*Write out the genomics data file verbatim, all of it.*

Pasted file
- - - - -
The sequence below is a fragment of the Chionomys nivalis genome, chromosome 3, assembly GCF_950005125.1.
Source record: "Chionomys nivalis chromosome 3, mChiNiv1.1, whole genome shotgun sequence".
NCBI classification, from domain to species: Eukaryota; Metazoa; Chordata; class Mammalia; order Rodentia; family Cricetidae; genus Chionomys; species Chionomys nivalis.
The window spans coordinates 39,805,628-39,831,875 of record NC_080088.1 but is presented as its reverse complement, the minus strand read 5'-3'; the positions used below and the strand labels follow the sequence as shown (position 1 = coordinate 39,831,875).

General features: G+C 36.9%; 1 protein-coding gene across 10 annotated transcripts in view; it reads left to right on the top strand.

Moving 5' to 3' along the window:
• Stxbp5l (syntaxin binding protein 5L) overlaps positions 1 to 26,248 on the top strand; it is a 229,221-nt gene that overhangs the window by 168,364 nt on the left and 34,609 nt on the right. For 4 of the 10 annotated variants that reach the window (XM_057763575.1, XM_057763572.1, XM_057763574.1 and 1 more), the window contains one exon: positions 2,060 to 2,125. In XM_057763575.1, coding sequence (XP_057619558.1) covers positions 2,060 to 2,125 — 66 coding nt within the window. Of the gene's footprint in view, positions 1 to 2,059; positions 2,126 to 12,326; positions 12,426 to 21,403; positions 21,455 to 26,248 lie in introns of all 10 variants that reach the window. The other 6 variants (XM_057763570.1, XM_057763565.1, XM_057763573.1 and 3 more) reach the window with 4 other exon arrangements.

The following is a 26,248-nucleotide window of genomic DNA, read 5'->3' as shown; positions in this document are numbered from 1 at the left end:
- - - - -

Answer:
The sequence below is a fragment of the Chionomys nivalis genome, chromosome 3, assembly GCF_950005125.1.
Source record: "Chionomys nivalis chromosome 3, mChiNiv1.1, whole genome shotgun sequence".
NCBI classification, from domain to species: Eukaryota; Metazoa; Chordata; class Mammalia; order Rodentia; family Cricetidae; genus Chionomys; species Chionomys nivalis.
The window spans coordinates 39,805,628-39,831,875 of record NC_080088.1 but is presented as its reverse complement, the minus strand read 5'-3'; the positions used below and the strand labels follow the sequence as shown (position 1 = coordinate 39,831,875).

General features: G+C 36.9%; 1 protein-coding gene across 10 annotated transcripts in view; it reads left to right on the top strand.

Moving 5' to 3' along the window:
• Stxbp5l (syntaxin binding protein 5L) overlaps positions 1 to 26,248 on the top strand; it is a 229,221-nt gene that overhangs the window by 168,364 nt on the left and 34,609 nt on the right. For 4 of the 10 annotated variants that reach the window (XM_057763575.1, XM_057763572.1, XM_057763574.1 and 1 more), the window contains one exon: positions 2,060 to 2,125. In XM_057763575.1, coding sequence (XP_057619558.1) covers positions 2,060 to 2,125 — 66 coding nt within the window. Of the gene's footprint in view, positions 1 to 2,059; positions 2,126 to 12,326; positions 12,426 to 21,403; positions 21,455 to 26,248 lie in introns of all 10 variants that reach the window. The other 6 variants (XM_057763570.1, XM_057763565.1, XM_057763573.1 and 3 more) reach the window with 4 other exon arrangements.

The following is a 26,248-nucleotide window of genomic DNA, read 5'->3' as shown; positions in this document are numbered from 1 at the left end: